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Homework Help: Find the arc length of f(x) (x^(5/4))/5

  1. May 16, 2010 #1
    1. The problem statement, all variables and given/known data

    find the arc length of f(x) (x^(5/4))/5.
    The integration limits are from 0 to 4.

    2. Relevant equations

    The arc length formula is integrate sqrt(1 + (f'(x))^2)

    3. The attempt at a solution

    f'(x) = (5/4)*(1/5)*x^(1/4) = x^(1/4)/4

    integral of sqrt(1 + (x^(1/4)/4)^2) = integral of sqrt(1 + sqrt(x)/16)

    The part I am stuck on is getting rid of either sqrt roots.

    Ive tried this: integral of sqrt(sqrt(x)/sqrt(x)/ + x/(sqrt(x)16))
    but that didnt get me any where....Any idea how to simplify this? Im thinking that there is some sort of algebraic simplification that I am missing.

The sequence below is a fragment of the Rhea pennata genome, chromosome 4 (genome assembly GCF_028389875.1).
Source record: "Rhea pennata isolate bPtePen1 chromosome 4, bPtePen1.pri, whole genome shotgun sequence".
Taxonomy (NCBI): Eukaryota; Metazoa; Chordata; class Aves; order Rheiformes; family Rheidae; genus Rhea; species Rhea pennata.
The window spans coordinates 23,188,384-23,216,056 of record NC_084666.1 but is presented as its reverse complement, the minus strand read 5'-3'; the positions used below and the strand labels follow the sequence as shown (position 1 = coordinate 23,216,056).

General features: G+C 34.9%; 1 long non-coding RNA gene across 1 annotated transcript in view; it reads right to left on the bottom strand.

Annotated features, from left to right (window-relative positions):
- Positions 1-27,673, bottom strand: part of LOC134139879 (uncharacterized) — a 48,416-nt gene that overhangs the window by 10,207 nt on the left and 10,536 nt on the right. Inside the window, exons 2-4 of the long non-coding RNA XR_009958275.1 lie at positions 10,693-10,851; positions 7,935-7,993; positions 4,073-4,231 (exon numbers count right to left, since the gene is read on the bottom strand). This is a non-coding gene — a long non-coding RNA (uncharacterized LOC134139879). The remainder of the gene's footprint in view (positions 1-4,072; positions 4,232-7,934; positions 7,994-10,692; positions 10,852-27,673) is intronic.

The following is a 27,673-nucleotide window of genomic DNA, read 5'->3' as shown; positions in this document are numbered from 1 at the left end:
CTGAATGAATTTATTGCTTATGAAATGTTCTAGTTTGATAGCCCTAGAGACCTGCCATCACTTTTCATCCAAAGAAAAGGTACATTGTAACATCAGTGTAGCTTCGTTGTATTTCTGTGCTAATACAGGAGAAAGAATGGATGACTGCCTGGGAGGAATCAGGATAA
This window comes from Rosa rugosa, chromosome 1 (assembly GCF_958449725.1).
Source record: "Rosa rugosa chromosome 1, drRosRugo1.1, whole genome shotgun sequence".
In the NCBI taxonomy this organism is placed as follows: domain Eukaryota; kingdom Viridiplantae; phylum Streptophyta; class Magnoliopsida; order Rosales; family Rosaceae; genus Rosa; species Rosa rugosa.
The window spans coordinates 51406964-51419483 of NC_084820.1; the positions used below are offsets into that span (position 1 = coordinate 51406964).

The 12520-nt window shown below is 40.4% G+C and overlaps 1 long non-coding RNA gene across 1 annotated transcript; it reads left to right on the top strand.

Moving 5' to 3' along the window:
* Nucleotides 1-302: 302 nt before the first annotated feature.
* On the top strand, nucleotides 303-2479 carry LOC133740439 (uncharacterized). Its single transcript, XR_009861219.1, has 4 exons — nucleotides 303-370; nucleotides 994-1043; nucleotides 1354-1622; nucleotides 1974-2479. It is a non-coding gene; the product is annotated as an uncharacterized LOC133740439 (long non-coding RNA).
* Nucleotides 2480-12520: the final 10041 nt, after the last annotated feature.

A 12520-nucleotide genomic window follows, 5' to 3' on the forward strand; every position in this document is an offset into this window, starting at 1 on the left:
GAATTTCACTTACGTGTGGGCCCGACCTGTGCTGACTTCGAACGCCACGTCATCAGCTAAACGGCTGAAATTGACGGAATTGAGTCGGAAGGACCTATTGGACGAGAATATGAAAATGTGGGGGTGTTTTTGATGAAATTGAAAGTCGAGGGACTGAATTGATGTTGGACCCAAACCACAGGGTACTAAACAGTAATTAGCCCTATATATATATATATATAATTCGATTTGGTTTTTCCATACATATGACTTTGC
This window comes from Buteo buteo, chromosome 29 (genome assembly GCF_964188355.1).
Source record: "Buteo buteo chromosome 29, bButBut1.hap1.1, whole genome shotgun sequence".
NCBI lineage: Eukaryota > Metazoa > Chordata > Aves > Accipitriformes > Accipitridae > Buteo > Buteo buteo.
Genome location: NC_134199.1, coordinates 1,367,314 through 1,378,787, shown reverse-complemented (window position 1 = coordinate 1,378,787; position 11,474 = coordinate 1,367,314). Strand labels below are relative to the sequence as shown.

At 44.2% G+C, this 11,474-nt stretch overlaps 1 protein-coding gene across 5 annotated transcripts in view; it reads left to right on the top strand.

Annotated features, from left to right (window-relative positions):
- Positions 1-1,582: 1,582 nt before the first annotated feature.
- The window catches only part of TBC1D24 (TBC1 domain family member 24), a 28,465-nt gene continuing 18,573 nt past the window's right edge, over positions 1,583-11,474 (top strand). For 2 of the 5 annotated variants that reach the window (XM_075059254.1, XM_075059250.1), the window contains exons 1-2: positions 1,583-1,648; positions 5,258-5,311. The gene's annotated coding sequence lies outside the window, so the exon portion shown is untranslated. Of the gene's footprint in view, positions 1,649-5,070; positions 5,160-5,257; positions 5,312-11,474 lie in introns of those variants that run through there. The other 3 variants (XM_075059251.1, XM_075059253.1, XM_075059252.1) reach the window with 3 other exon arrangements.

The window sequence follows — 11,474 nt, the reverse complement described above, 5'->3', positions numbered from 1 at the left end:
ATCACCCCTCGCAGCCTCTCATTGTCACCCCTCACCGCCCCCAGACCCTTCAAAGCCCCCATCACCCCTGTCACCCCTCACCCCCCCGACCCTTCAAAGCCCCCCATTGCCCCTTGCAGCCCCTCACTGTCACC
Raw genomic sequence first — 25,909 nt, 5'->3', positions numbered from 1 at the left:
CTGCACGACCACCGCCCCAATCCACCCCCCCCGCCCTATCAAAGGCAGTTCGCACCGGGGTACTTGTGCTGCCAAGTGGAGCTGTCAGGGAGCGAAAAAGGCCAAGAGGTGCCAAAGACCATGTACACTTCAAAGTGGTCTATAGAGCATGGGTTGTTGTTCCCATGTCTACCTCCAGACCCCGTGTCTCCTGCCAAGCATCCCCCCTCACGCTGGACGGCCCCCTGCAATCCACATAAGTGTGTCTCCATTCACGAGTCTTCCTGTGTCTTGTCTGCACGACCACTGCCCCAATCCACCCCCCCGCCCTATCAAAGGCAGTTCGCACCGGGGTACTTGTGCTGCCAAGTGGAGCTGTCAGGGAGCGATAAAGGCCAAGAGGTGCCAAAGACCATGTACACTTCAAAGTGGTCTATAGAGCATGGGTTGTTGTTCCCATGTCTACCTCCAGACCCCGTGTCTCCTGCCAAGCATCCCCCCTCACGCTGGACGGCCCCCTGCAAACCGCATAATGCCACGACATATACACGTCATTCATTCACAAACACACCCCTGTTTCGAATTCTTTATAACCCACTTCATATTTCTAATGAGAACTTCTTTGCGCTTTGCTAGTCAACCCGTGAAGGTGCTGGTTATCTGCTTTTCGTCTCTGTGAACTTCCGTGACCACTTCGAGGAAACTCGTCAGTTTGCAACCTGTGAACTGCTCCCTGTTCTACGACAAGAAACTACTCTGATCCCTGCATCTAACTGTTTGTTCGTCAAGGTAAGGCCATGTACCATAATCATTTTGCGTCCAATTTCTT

2. jcsd
  3. May 16, 2010 #2


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    Why not start by trying the substitution [tex]u=1+\frac{\sqrt{x}}{16}[/itex]?
  4. May 16, 2010 #3


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    Try letting x = u2 followed by v = 1 + (1/16)u.
  5. May 16, 2010 #4
    just make the integral like this >>> int of (1/4)Sqrt(16+ Sqrt(x)) dx

    then you can substitute >> u = 16 + sqrt(x)

    it'll be easy ;)
    Last edited: May 17, 2010
  6. May 17, 2010 #5
    Wow...what a novice mistake I made! Thanks!
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